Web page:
I'm not 100% sure tbh. I tagged it that with hesitation, wasn't really sure if it was appropriate. @tindall mentioned "hyperpop" above, and looking that up wiki says "Hyperpop is a microgenre[4] characterized by an absurd and maximalist take on popular music" which sounds about right. I'll let someone else define happy hardcore, but I'm gonna retag this as hyperpop.

          3 votes
          1. [2]
            kfwyre
            Link Parent
            cc: @culturedleftfoot She’s right! This song would be considered hyperpop. This would be considered happy hardcore. Fair warning: I am far from an expert on the genre, as my exposure to it pretty...

            cc: @culturedleftfoot

            She’s right! This song would be considered hyperpop.

            This would be considered happy hardcore. Fair warning: I am far from an expert on the genre, as my exposure to it pretty much exclusively comes from the DDR custom stepfile community, which is where I first heard this track. As such, my understanding of the genre is very heavily pop-influenced, so there’s likely more to it than I can speak to.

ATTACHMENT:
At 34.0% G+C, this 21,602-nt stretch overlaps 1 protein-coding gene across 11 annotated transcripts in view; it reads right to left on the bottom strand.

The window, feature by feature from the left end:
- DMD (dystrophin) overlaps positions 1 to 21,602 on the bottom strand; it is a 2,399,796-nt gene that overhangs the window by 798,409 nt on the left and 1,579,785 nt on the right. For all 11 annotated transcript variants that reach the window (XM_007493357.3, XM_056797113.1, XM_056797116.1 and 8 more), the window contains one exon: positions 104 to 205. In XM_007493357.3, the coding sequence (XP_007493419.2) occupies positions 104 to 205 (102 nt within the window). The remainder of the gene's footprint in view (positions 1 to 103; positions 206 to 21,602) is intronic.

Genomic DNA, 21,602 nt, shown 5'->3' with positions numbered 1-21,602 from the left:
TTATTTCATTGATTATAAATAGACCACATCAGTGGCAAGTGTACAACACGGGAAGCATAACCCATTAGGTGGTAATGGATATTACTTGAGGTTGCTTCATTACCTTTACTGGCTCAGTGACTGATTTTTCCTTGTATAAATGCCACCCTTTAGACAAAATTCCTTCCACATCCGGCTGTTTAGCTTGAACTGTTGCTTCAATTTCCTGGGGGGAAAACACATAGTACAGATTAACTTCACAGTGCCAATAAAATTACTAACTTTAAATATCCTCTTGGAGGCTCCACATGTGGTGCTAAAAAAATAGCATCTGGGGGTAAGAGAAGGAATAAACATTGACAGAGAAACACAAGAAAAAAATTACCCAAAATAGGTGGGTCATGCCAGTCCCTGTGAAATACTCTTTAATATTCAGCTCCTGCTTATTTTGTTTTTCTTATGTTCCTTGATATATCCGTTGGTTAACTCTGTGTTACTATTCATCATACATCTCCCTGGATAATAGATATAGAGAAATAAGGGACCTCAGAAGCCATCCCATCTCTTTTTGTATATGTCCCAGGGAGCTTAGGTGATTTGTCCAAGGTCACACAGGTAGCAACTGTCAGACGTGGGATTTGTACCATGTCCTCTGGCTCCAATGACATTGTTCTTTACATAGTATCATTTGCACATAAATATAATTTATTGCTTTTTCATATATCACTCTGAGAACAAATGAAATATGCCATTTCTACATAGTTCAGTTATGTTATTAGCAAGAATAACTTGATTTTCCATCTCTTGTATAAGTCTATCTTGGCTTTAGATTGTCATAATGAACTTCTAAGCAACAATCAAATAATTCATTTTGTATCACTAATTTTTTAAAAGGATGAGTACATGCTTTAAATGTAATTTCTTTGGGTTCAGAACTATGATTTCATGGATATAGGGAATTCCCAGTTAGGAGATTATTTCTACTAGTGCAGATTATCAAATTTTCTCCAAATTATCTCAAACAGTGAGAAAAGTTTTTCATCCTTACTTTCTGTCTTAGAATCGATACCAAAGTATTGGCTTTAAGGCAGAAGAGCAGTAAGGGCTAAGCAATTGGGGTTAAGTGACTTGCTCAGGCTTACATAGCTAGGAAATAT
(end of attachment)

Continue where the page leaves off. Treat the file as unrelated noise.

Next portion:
Nevertheless, the linked track has some of the hallmarks of happy hardcore, including a repetitive thumping, the hyperfast piano chords, kinetic synths, and and overall cheery but still intense vibe.

            4 votes
            1. culturedleftfoot
              Link Parent
              I immediately thought of a video of some ridiculously advanced DDR player when it started playing, lol.

              my exposure to it pretty much exclusively comes from the DDR custom stepfile community, which is where I first heard this track.

              I immediately thought of a video of some ridiculously advanced DDR player when it started playing, lol.

              2 votes
    3. moocow1452
      Link Parent
      The new remix is this super cringe, nightcore-esque mess of a song, but I think it makes it more genuine then the empty pop of the original one. Sort of how r/prequelmemes has made a game of...

      The new remix is this super cringe, nightcore-esque mess of a song, but I think it makes it more genuine then the empty pop of the original one. Sort of how r/prequelmemes has made a game of recognizing that the Star Wars prequels are poorly made, but love them all the more for it, because if they embrace the flaws, they have a community.

      Edit: Listen to Girlfriend, she certainly has range.

      5 votes
  4. Autoxidation
    Link
    Rebecca continuing on despite all of the hate she received for Friday and then doing this is inspiring.

    Rebecca continuing on despite all of the hate she received for Friday and then doing this is inspiring.

    5 votes